On March 30, the Supreme Court will hear arguments on whether a damages class action, is permitted by Article III of the Constitution or Rule 23 of the Federal Rules of Civil Procedure where the majority of the class has suffered no actual injury. Notably, this is the first time the Supreme Court will apply the rulings of Spokeo, which held that a plaintiff “cannot satisfy the demands of Article III by alleging a bare procedural violation,” to an entire class. The Supreme Court’s forthcoming decision will have significant implications on defenses to class actions, and could possibly expand liability for companies most often entangled in class actions with plaintiffs that have tenuous claims based only on statutorily created rights of action.

The facts of the case are straightforward: when he was trying to buy a car in 2011, Sergio Ramirez found out he was incorrectly put on a “terrorist list” by TransUnion LLC (“TransUnion”), a credit reporting agency. After ultimately rectifying the error, Ramirez sued on behalf of himself and 8,184 other TransUnion users who had also been incorrectly designated; Ramirez alleged that TransUnion violated the Fair Credit Reporting Act “by placing the false [Office of Foreign Asset Control] alerts on their credit reports and later sending misleading and incomplete disclosures about the alerts.” A jury found in favor of the class, and awarded each class member $984.20 in statutory damages and $6,353.08 in punitive damages. TransUnion appealed, in part because the class members (besides Ramirez) lacked standing. The Ninth Circuit held that “each member of a class certified under Rule 23 must satisfy the bare minimum of Article III standing at the final judgment stage of a class action in order to recover monetary damages in federal court.” The Ninth Circuit also held that each class member did in fact have the requisite standing to obtain damages, even though about three quarters of the class members did not have their reports disclosed to third parties; rather, the court found standing only because TransUnion violated those class members’ statutory rights under the Fair Credit Reporting Act. TransUnion filed a writ of certiorari, and on December 16, 2020, the Supreme Court granted its petition.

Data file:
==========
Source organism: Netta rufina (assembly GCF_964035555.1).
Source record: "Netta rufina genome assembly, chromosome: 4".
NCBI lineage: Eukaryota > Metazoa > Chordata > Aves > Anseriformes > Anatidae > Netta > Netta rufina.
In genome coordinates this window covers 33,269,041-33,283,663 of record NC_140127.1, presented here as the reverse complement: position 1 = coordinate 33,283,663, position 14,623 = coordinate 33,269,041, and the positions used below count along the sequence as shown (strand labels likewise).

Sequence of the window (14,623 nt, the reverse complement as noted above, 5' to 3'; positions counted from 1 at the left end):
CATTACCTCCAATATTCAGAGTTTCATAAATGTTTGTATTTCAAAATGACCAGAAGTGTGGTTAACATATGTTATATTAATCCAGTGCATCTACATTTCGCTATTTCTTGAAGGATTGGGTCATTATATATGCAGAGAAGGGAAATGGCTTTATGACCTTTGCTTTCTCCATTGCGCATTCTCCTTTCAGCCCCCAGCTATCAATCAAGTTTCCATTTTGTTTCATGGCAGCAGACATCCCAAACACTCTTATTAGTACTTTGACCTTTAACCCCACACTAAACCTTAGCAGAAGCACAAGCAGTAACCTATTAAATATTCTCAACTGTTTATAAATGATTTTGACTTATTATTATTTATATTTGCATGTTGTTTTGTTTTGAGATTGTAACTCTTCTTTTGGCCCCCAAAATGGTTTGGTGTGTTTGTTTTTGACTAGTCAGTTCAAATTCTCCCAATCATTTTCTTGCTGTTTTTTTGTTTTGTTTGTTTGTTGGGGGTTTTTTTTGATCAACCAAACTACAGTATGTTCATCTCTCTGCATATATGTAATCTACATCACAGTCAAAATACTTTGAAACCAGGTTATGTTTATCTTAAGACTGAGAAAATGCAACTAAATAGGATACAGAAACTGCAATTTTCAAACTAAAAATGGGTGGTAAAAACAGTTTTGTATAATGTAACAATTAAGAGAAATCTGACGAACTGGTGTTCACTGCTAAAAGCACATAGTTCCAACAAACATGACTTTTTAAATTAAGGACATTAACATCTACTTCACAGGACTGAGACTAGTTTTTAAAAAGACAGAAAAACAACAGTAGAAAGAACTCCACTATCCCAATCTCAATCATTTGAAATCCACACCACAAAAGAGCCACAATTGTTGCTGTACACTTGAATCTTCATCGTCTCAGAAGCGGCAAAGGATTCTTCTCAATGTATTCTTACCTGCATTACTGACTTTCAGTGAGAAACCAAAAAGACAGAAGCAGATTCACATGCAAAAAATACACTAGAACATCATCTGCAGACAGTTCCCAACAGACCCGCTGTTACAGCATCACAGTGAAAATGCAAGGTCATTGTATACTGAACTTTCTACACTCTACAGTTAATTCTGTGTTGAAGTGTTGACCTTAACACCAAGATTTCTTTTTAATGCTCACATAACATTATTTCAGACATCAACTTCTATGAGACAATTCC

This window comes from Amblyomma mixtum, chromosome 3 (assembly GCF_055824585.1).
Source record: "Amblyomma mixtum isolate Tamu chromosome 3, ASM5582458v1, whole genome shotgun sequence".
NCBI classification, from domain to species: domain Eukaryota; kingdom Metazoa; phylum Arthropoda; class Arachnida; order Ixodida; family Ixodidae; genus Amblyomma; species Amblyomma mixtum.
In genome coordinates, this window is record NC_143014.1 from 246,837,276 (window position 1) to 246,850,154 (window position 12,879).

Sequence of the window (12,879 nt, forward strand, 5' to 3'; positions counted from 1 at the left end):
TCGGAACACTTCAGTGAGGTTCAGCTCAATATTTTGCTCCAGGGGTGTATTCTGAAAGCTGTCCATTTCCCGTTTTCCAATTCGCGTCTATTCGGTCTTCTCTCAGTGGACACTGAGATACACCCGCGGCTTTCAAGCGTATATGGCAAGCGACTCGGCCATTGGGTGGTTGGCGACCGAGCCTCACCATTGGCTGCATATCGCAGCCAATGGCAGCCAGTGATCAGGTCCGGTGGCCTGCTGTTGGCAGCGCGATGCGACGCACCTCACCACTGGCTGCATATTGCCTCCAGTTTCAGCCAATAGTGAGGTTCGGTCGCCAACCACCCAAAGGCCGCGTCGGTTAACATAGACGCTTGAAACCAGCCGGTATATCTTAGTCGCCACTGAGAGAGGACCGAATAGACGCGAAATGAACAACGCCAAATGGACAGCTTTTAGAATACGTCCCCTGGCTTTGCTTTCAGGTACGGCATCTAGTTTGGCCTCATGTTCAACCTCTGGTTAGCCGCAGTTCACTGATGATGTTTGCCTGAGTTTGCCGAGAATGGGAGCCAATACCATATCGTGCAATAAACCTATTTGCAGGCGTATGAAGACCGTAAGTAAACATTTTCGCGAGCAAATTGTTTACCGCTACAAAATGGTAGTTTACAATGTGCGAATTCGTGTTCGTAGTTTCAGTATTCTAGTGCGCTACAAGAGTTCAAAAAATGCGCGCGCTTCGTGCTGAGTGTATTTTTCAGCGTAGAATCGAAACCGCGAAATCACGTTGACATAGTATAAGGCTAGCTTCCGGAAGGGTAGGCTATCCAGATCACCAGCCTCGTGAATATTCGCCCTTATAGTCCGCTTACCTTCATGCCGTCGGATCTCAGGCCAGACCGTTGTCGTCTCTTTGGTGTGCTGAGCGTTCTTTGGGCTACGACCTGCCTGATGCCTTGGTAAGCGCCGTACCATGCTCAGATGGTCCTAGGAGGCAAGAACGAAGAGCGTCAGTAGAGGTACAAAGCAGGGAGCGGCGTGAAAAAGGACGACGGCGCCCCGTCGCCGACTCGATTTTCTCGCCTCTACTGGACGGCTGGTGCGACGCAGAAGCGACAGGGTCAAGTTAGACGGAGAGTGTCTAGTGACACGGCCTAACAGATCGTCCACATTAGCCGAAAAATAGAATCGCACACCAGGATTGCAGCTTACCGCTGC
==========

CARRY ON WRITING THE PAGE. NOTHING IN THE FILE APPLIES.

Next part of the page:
The Supreme Court’s ruling would make it particularly difficult for large companies subject to a variety of laws and regulations to defend against class actions. Google, eBay, along with several other technology companies and associations, have filed a brief in support of TransUnion, arguing that the services they provide “are often target for claims under federal and state laws that confer private rights of action and contain statutory damages provisions similar to the provisions in the … [FRCA] … includ[ing] the Wiretap Act, … the Stored Communications Act, … the Video Privacy Protection Act, … and the Telephone Consumer Protection Act.” A ruling in TransUnion’s favor could aid these companies in defending against damages claims based only on statutory violations.

The Supreme Court’s decision could also affect the settlement process inherent in the litigation of class actions. The U.S. Chamber of Commerce and the National Federation of Independent Businesses filed an amicus brief arguing that affirming the Ninth Circuit’s holding “would embolden [enterprising] lawyers to seek out atypical clients in order to leverage their uniquely sympathetic experiences into a multi-million-dollar damages award or settlement – all based on technical statutory violations.” In their view, upholding the lower court’s ruling would encourage settlements even more so than class actions already do.

Plaintiffs’ counsel and defense attorneys alike will certainly be tuning into oral argument on March 30, and awaiting the Supreme Court’s decision with bated breath.